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De-escalation Zones Offer an Economic Path to Peace in Syria
By Fadi Esber

One of the most pervasive arguments regarding the Syrian War is that the process of reconstructing the country would be the best gateway for a sustainable peace, as it would employ millions of Syrians, including thousands of young men currently under arms.

The hundreds of billions of dollars needed for reconstruction, the thousands of jobs that would be created and the slow but steady revitalization of the Syrian economy would allow Syrians to move past their differences and focus on rebuilding.

Several proposals are already on the table. Some, like those hinted at by the United States and proffered by the European Union, come with political strings attached; others, such as the United Nations' National Agenda for the Future of Syria, less so.

Meanwhile, the minimum cost of rebuilding Syria is estimated at US$200 billion. To put this figure in some perspective, the Syrian government's budget for the year 2017 is US$5 billion dollars. It is estimated that Syria will need at least 20 years to reach its pre-war gross domestic product (GDP).

These factors suggest that the process of reconstruction might take years to really lift off. A shorter economic route to peace is now available, however -- one that would alleviate some of the current economic burdens and pave the way for Syrians to move beyond some of the issues that have divided them for the past six years.

On May 4, Russia, Turkey and Iran signed a memorandum in the Kazakh capital Astana to create four de-escalation areas in Syria. The four zones, located in the provinces of Damascus, Idlib, Homs and Deraa would see a cessation of military hostilities between government and opposition forces for a period of six months.

One of the aims is to ensure better delivery of humanitarian aid and to create the conditions for the safe return of refugees and internally displaced persons. However, the fourth article of the memo also stipulates that in security zones established around the areas of de-escalation, checkpoints manned by personnel from the three guarantor states would ensure the unhindered movement of unarmed civilians and facilitate economic activity.

Public services that are still provided by the Syrian government -- water and electricity, above all -- would return to the four de-escalation zones. If these provisions come to fruition, commercial exchanges between government and opposition-held areas will soon follow. Such exchanges can benefit civilians on both sides, revitalize markets and help to further reduce tensions.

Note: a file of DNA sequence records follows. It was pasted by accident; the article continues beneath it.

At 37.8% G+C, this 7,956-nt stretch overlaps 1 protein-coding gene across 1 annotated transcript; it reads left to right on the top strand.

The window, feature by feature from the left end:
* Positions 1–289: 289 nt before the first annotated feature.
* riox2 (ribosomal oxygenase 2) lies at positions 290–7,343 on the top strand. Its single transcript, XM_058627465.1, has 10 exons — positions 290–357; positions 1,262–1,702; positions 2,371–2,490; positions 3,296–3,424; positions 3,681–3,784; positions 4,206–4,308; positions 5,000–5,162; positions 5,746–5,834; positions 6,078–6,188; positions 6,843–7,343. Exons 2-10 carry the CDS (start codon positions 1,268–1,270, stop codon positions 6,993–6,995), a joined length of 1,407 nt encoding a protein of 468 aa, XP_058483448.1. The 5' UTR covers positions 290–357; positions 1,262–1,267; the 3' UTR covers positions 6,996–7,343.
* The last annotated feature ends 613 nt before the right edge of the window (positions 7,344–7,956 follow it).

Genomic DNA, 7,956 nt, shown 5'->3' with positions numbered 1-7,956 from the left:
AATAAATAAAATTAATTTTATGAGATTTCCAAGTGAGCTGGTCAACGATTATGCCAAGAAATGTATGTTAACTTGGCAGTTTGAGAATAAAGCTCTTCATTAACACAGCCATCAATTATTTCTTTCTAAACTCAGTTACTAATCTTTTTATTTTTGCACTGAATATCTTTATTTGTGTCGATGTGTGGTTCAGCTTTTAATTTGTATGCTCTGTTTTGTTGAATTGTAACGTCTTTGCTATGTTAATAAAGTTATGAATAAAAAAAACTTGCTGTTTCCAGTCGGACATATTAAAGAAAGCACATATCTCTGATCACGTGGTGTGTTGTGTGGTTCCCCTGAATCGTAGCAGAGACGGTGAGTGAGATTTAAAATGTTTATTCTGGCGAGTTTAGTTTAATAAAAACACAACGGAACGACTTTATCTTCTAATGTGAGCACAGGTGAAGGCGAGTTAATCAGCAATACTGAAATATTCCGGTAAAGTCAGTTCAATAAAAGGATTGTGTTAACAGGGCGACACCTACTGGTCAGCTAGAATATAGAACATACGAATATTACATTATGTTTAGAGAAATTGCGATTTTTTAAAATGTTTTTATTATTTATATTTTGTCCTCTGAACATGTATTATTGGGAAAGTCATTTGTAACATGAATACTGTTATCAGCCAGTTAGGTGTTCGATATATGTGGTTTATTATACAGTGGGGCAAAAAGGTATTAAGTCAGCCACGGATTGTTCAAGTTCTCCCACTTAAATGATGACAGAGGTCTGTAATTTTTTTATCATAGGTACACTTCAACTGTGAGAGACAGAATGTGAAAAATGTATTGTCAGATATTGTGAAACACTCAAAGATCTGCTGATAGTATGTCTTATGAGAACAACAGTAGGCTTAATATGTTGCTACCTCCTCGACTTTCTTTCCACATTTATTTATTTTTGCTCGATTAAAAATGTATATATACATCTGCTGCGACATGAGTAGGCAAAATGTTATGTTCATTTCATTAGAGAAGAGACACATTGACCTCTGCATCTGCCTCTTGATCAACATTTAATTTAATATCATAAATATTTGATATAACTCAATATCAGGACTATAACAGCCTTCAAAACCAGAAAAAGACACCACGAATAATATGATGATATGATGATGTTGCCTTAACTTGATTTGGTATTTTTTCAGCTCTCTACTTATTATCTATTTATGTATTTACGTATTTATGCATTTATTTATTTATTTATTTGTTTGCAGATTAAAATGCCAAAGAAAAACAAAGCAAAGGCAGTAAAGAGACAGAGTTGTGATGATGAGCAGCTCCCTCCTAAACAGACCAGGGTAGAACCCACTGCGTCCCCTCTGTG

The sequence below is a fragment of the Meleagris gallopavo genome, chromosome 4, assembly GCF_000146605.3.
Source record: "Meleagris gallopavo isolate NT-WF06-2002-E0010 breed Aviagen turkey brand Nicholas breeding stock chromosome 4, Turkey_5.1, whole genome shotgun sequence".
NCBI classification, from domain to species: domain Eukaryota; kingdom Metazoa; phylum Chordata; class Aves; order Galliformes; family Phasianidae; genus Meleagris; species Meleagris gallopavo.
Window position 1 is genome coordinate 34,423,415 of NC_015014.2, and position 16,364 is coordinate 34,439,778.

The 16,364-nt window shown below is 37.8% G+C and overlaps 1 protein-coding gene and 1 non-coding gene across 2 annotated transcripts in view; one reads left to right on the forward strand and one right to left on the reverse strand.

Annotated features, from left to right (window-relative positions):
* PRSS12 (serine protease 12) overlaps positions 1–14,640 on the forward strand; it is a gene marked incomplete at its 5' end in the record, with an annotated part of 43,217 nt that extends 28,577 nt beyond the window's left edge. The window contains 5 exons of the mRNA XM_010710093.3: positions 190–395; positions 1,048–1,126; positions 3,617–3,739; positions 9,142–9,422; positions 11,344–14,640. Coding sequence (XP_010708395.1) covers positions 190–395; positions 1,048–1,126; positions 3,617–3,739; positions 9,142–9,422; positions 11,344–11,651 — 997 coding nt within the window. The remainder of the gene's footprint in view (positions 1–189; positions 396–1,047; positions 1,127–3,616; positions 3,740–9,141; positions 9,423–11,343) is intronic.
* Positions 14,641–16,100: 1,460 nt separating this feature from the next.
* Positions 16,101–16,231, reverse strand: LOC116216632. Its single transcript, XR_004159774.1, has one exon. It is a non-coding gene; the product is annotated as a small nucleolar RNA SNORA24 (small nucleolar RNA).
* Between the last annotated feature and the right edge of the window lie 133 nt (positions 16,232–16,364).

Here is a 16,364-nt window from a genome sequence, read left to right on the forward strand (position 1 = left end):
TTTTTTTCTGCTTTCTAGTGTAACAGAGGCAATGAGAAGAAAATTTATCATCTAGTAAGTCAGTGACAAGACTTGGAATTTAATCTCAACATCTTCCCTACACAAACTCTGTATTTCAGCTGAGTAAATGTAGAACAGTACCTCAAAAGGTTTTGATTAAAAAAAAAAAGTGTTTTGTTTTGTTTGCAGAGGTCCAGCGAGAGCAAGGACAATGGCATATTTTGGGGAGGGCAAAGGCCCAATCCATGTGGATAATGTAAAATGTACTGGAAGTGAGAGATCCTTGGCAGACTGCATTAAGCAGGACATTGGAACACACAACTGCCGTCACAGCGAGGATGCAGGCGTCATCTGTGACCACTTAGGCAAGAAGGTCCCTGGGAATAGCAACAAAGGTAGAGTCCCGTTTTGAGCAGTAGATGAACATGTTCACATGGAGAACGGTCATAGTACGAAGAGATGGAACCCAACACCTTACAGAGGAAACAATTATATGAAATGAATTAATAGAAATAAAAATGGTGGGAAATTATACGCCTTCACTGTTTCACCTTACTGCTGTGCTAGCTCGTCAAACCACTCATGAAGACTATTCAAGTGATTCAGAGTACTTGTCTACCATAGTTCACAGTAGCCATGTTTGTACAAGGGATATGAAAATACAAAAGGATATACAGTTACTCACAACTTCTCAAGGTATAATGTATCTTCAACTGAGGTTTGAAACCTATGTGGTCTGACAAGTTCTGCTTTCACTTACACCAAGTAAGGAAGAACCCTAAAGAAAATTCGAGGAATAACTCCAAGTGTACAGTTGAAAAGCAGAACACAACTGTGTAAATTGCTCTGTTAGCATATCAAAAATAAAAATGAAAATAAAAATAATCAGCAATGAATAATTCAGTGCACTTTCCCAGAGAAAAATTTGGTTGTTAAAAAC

The total number of civilians currently living in these de-escalation areas is estimated at around 2.7 million, while over 15 million people inhabit government-held areas, which include the majority of Syria's urban centers (especially Damascus and Aleppo). Economic activity in the four areas is mostly based on agriculture, in addition to small-scale light industries. The province of Idlib, known for its olive oil production, is close to the large commercial and industrial center of Aleppo.

Another opposition-held enclave consists of the Rastan and Hula agricultural plains and is located a few kilometers away from the central city of Homs. The residents of East Ghouta, near Damascus, could again sell their fruit and dairy products in the city's markets. The southern province of Deraa is the historical granary of Damascus, and could soon resume business with the Syrian capital.

If this agreement survives the many challenges hindering its implementation, the fourth article of the Astana memorandum -- temporary though it may be -- could become an important stepping stone towards a sustainable peace in Syria. Syrian government institutions are still functioning after six years of war, and public services such as health, education, and utilities could be restored to the four de-escalation areas.

Commercial exchanges will help relieve the economic hardships faced by many Syrians, and can help to prevent a further devaluation of the Syrian currency. An international effort to lift some of the suffocating economic sanctions imposed on the country is crucial to the success of these efforts. Finally, re-establishing economic interdependence is key to safeguarding Syria's territorial integrity.

Taken all together, these steps will provide a quicker and easier economic gateway to peace in Syria before the arduous reconstruction process properly takes off.

Fadi Esber is a founding associate at the Damascus History Foundation, and the editor of Dimashq Journal.


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